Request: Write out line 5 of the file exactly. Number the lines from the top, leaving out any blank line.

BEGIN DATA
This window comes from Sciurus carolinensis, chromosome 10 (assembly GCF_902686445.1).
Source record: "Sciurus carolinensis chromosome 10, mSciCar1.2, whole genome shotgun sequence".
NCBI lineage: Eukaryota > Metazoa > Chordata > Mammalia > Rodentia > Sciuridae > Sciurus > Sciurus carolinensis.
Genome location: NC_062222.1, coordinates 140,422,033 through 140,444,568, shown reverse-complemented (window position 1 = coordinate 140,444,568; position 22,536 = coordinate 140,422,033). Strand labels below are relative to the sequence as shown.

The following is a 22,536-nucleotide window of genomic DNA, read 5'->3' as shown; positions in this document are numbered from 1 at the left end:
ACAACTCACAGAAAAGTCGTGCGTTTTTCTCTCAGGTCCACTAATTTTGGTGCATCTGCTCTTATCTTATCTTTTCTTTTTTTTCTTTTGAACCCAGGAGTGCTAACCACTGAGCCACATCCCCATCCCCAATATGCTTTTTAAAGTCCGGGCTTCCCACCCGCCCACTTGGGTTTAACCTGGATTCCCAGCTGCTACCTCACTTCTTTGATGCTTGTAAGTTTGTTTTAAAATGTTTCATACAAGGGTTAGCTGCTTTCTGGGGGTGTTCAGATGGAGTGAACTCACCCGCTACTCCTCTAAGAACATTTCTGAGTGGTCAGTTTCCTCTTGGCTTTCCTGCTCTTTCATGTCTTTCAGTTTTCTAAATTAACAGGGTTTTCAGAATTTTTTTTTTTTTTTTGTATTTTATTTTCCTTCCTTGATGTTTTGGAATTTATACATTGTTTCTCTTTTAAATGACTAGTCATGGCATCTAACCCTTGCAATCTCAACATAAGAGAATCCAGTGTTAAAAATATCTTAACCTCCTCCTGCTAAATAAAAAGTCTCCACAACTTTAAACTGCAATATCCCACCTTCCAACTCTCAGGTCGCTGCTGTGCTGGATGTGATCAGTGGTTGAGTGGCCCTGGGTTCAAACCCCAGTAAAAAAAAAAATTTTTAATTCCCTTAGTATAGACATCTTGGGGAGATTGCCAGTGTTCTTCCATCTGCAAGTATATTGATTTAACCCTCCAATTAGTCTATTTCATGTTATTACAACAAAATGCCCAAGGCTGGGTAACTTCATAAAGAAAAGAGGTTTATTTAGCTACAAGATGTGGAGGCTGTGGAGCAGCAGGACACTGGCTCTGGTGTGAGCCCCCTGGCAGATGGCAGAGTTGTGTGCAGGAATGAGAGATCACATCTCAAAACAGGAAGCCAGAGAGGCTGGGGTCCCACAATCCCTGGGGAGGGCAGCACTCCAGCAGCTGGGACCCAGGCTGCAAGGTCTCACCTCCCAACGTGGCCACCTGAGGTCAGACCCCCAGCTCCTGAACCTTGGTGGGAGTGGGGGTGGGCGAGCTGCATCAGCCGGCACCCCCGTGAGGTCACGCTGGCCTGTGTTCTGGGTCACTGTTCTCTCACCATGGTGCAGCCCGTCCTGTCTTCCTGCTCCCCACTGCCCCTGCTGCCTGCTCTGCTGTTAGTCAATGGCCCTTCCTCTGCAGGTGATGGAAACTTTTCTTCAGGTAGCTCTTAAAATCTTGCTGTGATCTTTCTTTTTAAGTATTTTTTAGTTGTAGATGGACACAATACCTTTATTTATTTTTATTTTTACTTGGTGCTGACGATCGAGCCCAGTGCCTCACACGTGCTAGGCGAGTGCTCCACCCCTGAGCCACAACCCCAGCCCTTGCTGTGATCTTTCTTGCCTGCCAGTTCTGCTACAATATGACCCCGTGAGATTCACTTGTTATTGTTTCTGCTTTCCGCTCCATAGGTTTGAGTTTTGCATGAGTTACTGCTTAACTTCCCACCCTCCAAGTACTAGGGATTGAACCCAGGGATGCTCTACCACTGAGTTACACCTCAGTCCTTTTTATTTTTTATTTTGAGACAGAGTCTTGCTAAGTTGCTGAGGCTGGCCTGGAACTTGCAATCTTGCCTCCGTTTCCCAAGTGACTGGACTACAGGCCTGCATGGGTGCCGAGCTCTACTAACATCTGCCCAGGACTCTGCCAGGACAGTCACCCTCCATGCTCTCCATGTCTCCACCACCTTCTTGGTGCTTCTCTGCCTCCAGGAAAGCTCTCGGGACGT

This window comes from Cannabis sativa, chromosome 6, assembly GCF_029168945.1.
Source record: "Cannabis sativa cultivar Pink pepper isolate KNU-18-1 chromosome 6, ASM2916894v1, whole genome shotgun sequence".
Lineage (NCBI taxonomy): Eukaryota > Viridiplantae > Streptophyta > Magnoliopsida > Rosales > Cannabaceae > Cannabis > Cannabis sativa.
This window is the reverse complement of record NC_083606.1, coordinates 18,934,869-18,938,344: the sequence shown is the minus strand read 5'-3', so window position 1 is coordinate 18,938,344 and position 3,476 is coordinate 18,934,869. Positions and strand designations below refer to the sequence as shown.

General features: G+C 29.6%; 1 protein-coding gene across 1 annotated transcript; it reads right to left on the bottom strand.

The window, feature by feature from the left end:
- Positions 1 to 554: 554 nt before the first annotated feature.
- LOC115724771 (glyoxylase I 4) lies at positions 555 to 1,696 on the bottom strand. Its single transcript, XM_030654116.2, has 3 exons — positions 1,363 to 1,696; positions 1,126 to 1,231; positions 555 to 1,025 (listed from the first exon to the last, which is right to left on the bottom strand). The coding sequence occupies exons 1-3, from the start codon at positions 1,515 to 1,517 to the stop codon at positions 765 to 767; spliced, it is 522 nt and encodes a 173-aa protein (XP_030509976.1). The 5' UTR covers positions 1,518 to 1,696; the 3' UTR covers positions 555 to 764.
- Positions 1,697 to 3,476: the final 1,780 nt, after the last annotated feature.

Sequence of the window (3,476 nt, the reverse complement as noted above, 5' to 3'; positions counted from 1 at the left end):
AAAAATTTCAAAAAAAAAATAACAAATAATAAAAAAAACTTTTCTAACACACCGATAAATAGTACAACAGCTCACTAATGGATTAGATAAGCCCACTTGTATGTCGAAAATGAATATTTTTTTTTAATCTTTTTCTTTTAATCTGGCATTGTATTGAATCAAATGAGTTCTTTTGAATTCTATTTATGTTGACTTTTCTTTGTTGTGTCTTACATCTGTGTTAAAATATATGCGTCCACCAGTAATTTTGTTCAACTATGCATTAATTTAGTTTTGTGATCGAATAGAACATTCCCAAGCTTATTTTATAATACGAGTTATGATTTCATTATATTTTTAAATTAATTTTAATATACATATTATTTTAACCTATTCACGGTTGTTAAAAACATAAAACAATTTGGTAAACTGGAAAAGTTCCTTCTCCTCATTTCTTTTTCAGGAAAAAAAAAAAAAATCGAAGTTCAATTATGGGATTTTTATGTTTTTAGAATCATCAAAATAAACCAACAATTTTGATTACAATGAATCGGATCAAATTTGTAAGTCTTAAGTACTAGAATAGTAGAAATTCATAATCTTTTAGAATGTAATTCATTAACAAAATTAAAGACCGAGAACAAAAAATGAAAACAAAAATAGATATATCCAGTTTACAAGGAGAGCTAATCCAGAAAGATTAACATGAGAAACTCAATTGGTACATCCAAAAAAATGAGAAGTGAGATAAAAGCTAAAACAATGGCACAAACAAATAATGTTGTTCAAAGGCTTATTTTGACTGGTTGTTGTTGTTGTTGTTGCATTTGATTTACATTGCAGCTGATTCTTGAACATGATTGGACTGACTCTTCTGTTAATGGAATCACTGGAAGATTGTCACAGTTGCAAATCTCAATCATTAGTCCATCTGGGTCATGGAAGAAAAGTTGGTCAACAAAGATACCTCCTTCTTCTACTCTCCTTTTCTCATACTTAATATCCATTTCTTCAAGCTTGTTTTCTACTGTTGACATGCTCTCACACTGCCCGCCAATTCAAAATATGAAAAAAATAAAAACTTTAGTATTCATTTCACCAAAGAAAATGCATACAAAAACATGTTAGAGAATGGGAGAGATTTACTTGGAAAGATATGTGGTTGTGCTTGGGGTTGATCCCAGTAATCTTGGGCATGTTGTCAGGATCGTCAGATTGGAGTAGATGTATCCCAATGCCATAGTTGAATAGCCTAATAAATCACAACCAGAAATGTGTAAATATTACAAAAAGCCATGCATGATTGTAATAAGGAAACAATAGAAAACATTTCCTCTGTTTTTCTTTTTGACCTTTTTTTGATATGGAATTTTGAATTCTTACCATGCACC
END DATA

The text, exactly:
The following is a 22,536-nucleotide window of genomic DNA, read 5'->3' as shown; positions in this document are numbered from 1 at the left end: